As an educational psychologist, I have seen how the events of today are affecting our children.

An 11-year-old told me recently that it was difficult to stop thinking about bad things. I sometimes worry about waking up

Kids' overall well-being can decline without the right tools to deal with adversity. They are different from those who give up easily because of their belief in hope.

According to research, hopefulness can reduce anxiety and depression in children. Kids with a sense of control. They see challenges and obstacles as temporary and can be overcome so they are more likely to help others.

Hope isn't included in our parenting agendas. There is good news. It is possible to teach hope. The best way to increase strength is to teach children how to deal with bumps in the road.

Nine science-backed ways to help kids keep hope are included.

1. Stop negativity in the moment.

It is important for kids to catch negative vibes before they become a habit. Pull on your ear if you want to signal a negative comment. They should be encouraged to stop thinking negatively.

Kids can control it if they create a nickname for it. When your child says, "I'm getting better at this," salute it.

2. Use hopeful mantras.

Words are powerful. Help your child develop a positive attitude. They should be taught to use the phrase to decrease pessimism.

You can use quote creation platforms to make a phone screensaver for your child. Adopt one for yourself. Say it until you become your child's voice.

When I was a kid, I said to my kids, "I have what it takes!"

3. Teach brainstorming.

Hopeful children don't always deal with problems. They know problems can be solved.

Explain to your child that it is possible to get unstuck. Then teach the students how to think outside of the box. The acronym S.T.A.N.D. can be used to help children remember the steps.

  • Slow down so you can think.
  • Tell your problem.
  • Ask: “What else can I do?”
  • Name everything you could do to solve it without judgements.
  • Decide the best choice and do it.

4. Share hopeful news.

Kids hear positive stories. The world can be created by violent media. Children's hope is kept alive by uplifting news.

From time to time, look for uplifting news stories to share with your children. It is a good idea to have your children read a good part of each person's day.

Remember when you couldn't make friends? You have great friends now.

5. Ask ‘what if?’

Pessimistic kids think of bad probabilities which makes them less hopeful. Hopeful children learn to assess correctly. When your child is unsure, ask "what-if" type of questions.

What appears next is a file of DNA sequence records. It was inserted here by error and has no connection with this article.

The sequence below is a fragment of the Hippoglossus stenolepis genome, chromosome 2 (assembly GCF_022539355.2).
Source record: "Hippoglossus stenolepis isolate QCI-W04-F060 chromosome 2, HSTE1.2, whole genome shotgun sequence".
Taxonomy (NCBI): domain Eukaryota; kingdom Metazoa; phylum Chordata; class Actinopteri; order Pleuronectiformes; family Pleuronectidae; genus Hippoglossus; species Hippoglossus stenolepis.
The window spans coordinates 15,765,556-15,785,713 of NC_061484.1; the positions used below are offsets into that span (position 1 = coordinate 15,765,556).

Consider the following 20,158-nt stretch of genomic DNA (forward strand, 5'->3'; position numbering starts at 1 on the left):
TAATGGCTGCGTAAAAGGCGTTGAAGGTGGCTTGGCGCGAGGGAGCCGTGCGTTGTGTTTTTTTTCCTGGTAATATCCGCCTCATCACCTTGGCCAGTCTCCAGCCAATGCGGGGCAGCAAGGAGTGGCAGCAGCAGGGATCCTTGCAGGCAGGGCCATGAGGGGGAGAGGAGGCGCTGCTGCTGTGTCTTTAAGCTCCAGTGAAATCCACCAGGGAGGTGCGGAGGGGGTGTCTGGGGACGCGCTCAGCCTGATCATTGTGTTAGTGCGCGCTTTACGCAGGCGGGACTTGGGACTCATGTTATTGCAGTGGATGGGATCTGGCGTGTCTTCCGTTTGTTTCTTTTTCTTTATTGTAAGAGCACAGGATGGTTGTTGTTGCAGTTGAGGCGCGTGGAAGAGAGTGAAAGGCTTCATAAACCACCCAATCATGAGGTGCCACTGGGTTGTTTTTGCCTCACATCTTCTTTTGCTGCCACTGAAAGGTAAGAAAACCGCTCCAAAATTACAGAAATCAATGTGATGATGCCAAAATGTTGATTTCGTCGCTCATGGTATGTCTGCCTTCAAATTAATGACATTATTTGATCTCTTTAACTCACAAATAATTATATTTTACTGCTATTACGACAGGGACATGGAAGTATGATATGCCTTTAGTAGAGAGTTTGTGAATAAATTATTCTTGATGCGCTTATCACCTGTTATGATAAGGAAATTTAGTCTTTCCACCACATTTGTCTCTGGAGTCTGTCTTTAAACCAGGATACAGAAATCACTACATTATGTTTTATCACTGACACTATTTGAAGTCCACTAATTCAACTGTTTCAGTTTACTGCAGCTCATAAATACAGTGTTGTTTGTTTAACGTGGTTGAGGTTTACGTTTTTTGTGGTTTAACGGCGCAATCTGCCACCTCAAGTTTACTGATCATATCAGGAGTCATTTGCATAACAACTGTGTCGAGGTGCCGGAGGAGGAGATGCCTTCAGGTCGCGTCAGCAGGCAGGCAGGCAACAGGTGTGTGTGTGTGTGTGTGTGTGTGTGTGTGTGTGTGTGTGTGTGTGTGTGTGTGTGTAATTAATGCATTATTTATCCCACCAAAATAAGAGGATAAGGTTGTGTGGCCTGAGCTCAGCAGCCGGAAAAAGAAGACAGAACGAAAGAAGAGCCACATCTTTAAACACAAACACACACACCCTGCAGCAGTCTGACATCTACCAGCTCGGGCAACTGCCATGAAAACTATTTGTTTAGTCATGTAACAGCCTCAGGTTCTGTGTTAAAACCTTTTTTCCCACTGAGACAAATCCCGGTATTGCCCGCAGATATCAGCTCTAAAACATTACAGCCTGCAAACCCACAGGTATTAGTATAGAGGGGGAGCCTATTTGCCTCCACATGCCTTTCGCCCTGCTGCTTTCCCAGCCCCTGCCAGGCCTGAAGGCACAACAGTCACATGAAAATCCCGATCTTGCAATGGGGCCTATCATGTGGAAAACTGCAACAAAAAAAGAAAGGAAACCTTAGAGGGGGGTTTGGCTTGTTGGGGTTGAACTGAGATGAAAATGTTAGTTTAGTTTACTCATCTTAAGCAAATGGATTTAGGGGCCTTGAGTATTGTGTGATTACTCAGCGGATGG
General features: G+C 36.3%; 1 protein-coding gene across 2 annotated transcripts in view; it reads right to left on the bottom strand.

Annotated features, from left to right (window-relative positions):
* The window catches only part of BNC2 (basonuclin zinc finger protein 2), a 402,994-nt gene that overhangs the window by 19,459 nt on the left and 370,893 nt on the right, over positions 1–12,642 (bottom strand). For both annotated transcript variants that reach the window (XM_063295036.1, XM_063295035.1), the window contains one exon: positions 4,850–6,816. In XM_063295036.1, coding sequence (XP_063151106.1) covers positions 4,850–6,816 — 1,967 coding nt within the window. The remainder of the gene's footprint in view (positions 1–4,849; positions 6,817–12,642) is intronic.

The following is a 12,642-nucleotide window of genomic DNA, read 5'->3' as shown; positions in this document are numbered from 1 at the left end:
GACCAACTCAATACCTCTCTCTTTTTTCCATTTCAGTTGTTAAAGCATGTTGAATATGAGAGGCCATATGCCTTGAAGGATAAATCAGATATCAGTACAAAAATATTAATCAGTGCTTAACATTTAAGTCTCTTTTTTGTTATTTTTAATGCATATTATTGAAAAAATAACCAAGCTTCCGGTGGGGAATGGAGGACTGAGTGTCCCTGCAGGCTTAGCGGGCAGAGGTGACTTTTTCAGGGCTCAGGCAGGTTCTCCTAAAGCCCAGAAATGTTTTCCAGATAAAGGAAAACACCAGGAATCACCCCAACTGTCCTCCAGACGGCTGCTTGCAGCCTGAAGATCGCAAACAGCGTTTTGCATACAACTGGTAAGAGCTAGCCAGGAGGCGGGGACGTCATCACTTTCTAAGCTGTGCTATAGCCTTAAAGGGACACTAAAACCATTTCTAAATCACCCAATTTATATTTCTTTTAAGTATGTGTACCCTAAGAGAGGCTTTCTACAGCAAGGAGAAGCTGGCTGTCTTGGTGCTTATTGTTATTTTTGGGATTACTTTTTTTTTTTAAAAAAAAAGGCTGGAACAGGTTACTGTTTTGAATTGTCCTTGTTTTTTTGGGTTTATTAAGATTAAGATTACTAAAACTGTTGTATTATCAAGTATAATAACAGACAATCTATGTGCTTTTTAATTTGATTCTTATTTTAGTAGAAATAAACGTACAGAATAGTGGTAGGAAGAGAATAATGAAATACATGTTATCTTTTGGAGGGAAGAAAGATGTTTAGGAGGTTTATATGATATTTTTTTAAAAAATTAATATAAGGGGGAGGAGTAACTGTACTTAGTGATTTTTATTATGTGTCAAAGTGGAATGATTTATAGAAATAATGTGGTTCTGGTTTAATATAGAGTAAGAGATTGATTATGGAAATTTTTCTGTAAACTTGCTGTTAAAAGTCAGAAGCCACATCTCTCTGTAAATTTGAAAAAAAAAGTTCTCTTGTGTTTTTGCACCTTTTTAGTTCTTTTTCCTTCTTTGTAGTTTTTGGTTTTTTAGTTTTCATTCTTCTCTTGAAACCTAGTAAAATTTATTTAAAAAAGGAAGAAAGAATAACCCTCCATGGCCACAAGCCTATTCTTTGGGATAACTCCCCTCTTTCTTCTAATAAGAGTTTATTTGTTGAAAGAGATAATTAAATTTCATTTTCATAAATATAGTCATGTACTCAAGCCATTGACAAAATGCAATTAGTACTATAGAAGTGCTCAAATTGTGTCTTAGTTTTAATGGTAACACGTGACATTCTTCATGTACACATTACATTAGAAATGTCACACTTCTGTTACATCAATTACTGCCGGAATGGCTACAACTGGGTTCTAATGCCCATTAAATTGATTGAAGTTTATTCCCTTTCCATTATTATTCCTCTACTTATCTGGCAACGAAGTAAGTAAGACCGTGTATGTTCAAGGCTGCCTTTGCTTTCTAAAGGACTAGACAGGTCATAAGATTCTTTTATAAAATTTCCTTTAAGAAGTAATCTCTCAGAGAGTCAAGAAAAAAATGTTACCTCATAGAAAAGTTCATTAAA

If you didn't try that, what would happen? The worst thing that could happen? What is the likelihood of that happening? What is the most probable outcome?

If potential outcomes are as bad as they think, these questions can help. That knowledge can lead to something else.

6. Celebrate small gains.

Hope is boosted by seeing a small success. Success is defined as a small improvement over the previous performance. Your child should be able to identify gains.

You got nine words right last time. You have 10 today. It is a gain. Yesterday you had one run and today you had two. It is a gain.

7. Boost assertiveness.

It's hard to self-advocate for kids who feel sad. The mid-point between passivity and aggression is known as the "assertive" point.

Body language is also important. It's important to teach the basics of confident body language. Look in the person's eyes.

Brainstorms can help your child stand up for herself. That is not correct. I don't want to do that Your child can defend themselves.

8. Create gratitude rituals.

Kids are happy. People who keep gratitude journals feel better about their lives in just 10 weeks, according to a study.

Each family member is required to reveal one thing they are grateful for during a meal time tradition. Everyone is supposed to name someone they are grateful for at night. A family journal is a good way to remember the good parts of your children's lives.

9. Embrace service.

Decreases in misfortunes can lead to hopelessness. Children are shown that they can make differences in other people's lives.

Adults who model hope are good for kids. Kids can put gently-used toys, clothes, and games in a charity box. Deliver it to a family in need.

Support the efforts of your children's cause. The projects should not be designed to look good on a resume. Don't follow their lead.

She is the author of "UnSelfie: Why Empathetic Kids Succeed in Our All-About Me World" and is an educational psychologist. You can follow her on social media.

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